A WTE plant was commissioned again in Okhla (Delhi) in 2011 to burn 2,000 tonnes of garbage. In 2024, around 8,000 tonnes (70%) of Delhi’s garbage is being burnt every day in Okhla WTE. There are also plans to expand the facility to burn an additional 7,000 tonnes of garbage and establish a few more WTE plants. “This means Delhi will end up burning 99% of its garbage,” says Chythenyen.

The Delhi Pollution Control Board and the National Green Tribunal have slapped fines of Rs 5 lakh and Rs 25 lakh respectively on the said plant for releasing toxins like dioxins and furans (nine times) higher than the permissible limits, into the air, and violating other pollution parameters.

“As a result, citizens living in Delhi breathe the worst air in the world and lose about 12 years of life expectancy to air pollution,” he adds.

Read more: Chennai’s woes with bio-medical waste dumping

How will a waste-to-energy plant affect Chennai’s climate?

According to a report in Down to Earth, 14 more WTE plants of 130 MW capacities have been installed in India since then. Of these, half have closed down and the remaining are under scrutiny for environmental violations. Low calorific value, the financial viability of the technology and inefficient operations were the reasons behind the closing of WTE plants in Vijayawada, Bengaluru, Kanpur, Hyderabad, Lucknow and Karimnagar.

Referring to the Chennai Climate Action Plan (CCAP) report, Chythenyen says, “The CCAP has stressed the need to adopt source segregation and decentralised waste processing systems instead of centralised WTEs as a solution to decarbonisation. This alone will affect a 90% reduction in GHG emissions from waste by 2050. Now, the government is proposing the WTE, in contradiction to its own report.”

The proposed WTE in Kodungaiyur will burn about 2,100 tons of mixed garbage a day or about 33% of the total garbage generation in Chennai. “This will emit about 3,400 tons of carbon dioxide daily from a single WTE plant, which would be equivalent to the emissions from about 10 lakh cars at a time. And the power generation will be a meagre 21 MW. This will fulfil only 0.1% of Tamil Nadu’s power requirement,” he adds.

“Kodungaiyur area already has the second highest land surface temperature of 42°C, compared to just 28.5°C in Pallikaranai. The establishment of the WTE will further affect Chennai’s climate,” he adds.

Other impacts of a waste-to-energy plant in Chennai

Speaking on the health impacts, Dr Vishvaja Sambath, Environmental Health Researcher from Chennai Climate Action Group (CCAG), says, “The presence of heavy metals like mercury, lead and arsenic can also cause poisoning, while toxins like dioxins and furans have been proven to cause cancer. It will also lead to various health issues like miscarriages, skin diseases and respiratory issues,” she adds.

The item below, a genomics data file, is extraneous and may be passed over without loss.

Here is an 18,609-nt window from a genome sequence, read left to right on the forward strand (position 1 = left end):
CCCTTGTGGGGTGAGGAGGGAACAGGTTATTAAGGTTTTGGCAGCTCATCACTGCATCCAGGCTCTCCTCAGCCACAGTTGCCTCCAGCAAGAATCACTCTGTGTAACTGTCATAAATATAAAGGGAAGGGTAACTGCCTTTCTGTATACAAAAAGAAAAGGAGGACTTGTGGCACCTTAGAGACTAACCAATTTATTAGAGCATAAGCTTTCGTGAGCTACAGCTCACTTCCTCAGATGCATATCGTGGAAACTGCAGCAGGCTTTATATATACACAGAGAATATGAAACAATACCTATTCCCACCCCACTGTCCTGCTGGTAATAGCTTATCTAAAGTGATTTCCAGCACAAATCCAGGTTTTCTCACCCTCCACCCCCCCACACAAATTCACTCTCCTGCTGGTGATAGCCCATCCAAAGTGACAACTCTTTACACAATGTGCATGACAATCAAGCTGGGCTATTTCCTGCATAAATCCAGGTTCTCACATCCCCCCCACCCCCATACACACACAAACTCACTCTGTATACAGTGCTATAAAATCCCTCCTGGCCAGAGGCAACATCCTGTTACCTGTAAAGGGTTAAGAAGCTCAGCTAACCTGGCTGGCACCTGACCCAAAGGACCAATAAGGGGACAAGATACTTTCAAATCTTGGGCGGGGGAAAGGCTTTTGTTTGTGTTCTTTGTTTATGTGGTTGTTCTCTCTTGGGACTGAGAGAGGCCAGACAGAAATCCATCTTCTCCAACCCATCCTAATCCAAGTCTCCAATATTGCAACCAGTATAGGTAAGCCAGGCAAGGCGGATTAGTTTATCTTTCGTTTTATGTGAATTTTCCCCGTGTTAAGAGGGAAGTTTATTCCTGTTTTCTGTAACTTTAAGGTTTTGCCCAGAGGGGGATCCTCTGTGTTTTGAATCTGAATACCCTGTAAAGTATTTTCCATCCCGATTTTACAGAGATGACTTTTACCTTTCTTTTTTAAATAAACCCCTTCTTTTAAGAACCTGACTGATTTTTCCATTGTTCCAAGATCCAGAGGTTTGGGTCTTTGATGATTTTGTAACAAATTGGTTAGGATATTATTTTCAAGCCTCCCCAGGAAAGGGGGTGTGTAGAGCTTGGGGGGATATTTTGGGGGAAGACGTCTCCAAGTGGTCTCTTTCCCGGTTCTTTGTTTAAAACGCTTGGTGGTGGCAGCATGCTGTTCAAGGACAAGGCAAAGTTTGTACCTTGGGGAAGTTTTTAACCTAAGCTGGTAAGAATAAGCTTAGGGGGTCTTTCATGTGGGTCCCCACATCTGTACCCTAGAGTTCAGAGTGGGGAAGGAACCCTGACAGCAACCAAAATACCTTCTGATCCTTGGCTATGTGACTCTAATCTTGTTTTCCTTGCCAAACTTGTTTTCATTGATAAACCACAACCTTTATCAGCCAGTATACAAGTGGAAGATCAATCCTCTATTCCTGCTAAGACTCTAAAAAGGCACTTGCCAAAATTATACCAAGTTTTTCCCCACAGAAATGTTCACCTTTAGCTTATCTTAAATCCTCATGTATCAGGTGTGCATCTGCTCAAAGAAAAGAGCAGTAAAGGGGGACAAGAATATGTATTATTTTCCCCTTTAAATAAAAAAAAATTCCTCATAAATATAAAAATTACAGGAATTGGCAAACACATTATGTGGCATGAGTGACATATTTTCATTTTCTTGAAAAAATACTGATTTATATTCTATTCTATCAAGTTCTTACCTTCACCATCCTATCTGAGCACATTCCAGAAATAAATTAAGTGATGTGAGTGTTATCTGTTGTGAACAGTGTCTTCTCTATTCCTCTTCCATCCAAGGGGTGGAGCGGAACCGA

The NGT order on the existing pollution from industries in North Chennai had earlier directed the Tamil Nadu government to conduct a carrying capacity study to analyse if the region could take any more industries. “Without having that data, bringing more such industries will only create more havoc,” Vishvaja adds.

“Those living on the far southern end of Chennai might think that they need not be bothered about the pollution caused by WTE in Kodungaiyur. However, the pollutants from the WTE would contaminate water bodies like Retteri and Puzhal (one of the major sources of water for Chennai), which will directly affect all the residents. WTE not only affect the waterbodies but also the air and soil,” says Afroz, a researcher from Citizen Consumer and Civic Action Group (CAG).

He further adds that the WTE plant will take a toll on the jobs of hundreds of people from the informal sectors like waste pickers, scrap dealers, recyclers and so on, who play a major role in segregating the recyclable waste from landfills.

Pin responsibility on the manufacturers

We have seen the Greater Chennai Corporation creating awareness during the Bhogi festival urging people not to burn the waste in open spaces. “However, the government proposes to do the same, except on a large scale using a technology that has failed in other places,” Afroz adds.

Stressing the need to pin the responsibility on manufacturers, Geo Damin from Poovulagin Nanbargal says, “While the government bans single-use plastics, which are mostly used by small-scale vendors, it has failed to pin the responsibility on the multinational companies that pack several products in plastic bags that end up in landfills. Rather, the government has been giving subsidies to those MNCs, thus pushing up the cost of environmentally-friendly products.”

What are your thoughts on this move by the government? Share in the comments. Citizens who want to know more about the WTE plant proposed to come up in Chennai, can access the tender document published by GCC here.